Treatments such as tartrectomies, endodontic access, cavity cleaning, osteotomy surgeries, tooth filing, or implant placement are high-risk procedures due to the aerosols generated. If possible, work at low speed with manual cooling. Other treatments such as manual cleaning, manual scaling, root planning, and dental explorations that do not generate aerosols have a lower risk of infection [25]. High-power aspiration is critical to reduce aerosol production, and the aspirating nozzle should be very near the area that is being treated to avoid aerosol diffusion. Disposable syringes and/or mouth mirrors are recommended to avoid cross contamination. The dental professionals should try to perform the treatment in as few visits as possible [26].

5. Professional Protective Equipment (PPE)

PPE minimizes airborne transmission and should be used including impermeable gowns and double gloves [26]. Removing the external glove is recommended after treatment; the internal glove can thus be used to transport material to the sterilization area or to remove any contaminated waste. Thicker gloves are recommended for cleaning.

FFP2 masks are mandatory; they should not have an exhalation valve to avoid diffusion of the virus through exhalation (Spanish Ministry of Health) [27]. FFP2 masks have a 92% particle filtration efficacy and are recommended by the Spanish Health Ministry. No evidence has yet been published proving that FFP3 masks offer better protection from the coronavirus.

These masks can only be used once although Van Straaten et al. suggest that they can be sterilized using hydrogen peroxide vapor in dry heat at 70°C for 30 minutes or humid heat for 15 minutes while retaining function [28].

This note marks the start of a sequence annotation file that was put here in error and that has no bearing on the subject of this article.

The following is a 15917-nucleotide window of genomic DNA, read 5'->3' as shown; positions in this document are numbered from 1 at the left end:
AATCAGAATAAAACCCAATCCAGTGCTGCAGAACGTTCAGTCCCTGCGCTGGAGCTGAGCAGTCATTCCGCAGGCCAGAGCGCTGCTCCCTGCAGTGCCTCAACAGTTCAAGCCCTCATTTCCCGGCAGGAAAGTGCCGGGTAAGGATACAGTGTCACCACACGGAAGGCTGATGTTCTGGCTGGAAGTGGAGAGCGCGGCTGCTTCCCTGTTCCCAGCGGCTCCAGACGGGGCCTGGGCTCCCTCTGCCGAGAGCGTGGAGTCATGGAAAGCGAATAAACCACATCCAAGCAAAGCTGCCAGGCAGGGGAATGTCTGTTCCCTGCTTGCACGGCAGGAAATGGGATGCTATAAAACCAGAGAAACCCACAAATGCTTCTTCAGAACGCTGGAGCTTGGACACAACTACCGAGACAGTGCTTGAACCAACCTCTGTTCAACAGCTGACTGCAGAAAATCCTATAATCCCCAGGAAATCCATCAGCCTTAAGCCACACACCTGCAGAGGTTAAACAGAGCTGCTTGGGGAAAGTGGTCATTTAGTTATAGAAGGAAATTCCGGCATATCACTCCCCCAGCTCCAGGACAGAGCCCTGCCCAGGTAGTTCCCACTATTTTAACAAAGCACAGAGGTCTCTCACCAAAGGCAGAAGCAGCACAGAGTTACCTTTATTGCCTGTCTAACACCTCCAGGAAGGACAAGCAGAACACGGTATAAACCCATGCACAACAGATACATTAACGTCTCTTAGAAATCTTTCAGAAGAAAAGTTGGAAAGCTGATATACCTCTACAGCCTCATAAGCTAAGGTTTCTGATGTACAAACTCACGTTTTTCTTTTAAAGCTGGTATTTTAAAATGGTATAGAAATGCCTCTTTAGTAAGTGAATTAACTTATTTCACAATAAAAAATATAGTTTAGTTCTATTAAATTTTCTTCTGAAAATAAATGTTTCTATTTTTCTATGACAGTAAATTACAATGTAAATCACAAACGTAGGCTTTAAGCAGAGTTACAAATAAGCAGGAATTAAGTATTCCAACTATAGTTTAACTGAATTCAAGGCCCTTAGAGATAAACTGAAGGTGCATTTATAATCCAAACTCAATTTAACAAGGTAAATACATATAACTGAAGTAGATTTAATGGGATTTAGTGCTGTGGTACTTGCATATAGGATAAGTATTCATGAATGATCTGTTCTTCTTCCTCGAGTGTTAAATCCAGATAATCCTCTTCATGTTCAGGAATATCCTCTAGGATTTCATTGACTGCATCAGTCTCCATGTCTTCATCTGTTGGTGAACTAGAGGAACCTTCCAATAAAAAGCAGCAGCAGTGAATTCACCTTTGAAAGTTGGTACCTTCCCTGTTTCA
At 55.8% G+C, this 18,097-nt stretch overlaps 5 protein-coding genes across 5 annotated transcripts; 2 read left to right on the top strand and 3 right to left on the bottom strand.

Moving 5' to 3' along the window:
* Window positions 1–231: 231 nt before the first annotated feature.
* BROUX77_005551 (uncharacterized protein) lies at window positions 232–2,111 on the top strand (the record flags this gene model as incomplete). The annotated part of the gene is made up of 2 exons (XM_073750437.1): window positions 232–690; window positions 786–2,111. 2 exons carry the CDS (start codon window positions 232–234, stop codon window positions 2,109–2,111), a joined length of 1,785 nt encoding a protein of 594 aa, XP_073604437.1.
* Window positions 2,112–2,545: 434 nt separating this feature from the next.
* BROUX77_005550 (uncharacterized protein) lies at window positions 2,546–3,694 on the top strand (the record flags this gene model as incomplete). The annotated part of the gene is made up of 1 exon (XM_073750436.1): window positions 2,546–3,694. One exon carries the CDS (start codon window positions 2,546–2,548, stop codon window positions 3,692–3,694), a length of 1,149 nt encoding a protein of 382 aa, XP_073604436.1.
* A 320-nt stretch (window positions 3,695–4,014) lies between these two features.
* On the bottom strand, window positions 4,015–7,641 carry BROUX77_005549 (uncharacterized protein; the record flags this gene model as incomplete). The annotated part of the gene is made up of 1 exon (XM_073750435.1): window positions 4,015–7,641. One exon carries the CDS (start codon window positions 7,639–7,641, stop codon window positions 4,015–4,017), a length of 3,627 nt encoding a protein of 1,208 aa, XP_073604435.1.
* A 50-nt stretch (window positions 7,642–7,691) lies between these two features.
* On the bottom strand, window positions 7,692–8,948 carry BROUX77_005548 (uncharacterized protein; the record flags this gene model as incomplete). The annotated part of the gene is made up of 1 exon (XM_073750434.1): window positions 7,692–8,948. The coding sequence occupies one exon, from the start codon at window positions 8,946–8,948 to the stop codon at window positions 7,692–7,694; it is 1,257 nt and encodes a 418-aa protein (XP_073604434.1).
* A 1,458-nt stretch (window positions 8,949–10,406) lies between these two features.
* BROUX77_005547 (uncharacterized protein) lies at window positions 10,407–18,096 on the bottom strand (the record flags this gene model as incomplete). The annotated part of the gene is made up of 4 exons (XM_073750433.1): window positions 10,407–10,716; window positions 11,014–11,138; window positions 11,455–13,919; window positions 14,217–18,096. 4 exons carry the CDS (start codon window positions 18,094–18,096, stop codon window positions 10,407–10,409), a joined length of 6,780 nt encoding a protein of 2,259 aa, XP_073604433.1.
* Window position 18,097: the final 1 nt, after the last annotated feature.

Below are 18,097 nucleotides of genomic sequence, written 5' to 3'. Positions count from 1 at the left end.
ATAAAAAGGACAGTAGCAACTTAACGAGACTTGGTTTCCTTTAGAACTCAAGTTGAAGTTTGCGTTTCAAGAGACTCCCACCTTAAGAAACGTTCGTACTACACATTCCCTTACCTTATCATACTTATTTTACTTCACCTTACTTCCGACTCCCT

Eye protection is also critical, and there is strong evidence that the virus can penetrate through the eyes to infect a susceptible individual [29]. Either goggles or protective shields can be used or in some cases both. Finally, impermeable gowns and caps that avoid virus penetration and avoid splatter are recommended [30].

6. Conclusion

Dental professionals who are in close proximity to patients are at a high risk of exposure to infection. More data are needed on aerosol transmission in dental practice. Dental professionals have always been prepared to avoid cross infection and have navigated diseases such as HIV and hepatitis; however, SARS-CoV-2 is an airborne disease that is much more contagious. There is still no scientific evidence to accurately conclude when patients are positive but asymptomatic. This makes disease tracing more difficult and transmission more likely. After the SARS-CoV-2 outbreak has flattened, dental colleges and institutions will need new protocols and measures.

Conflicts of Interest

The author declares that there are no conflicts of interest regarding the publication of this paper.


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Copyright © 2020 Shashi Dadlani. This is an open access article distributed under the Creative Commons Attribution License, which permits unrestricted use, distribution, and reproduction in any medium, provided the original work is properly cited.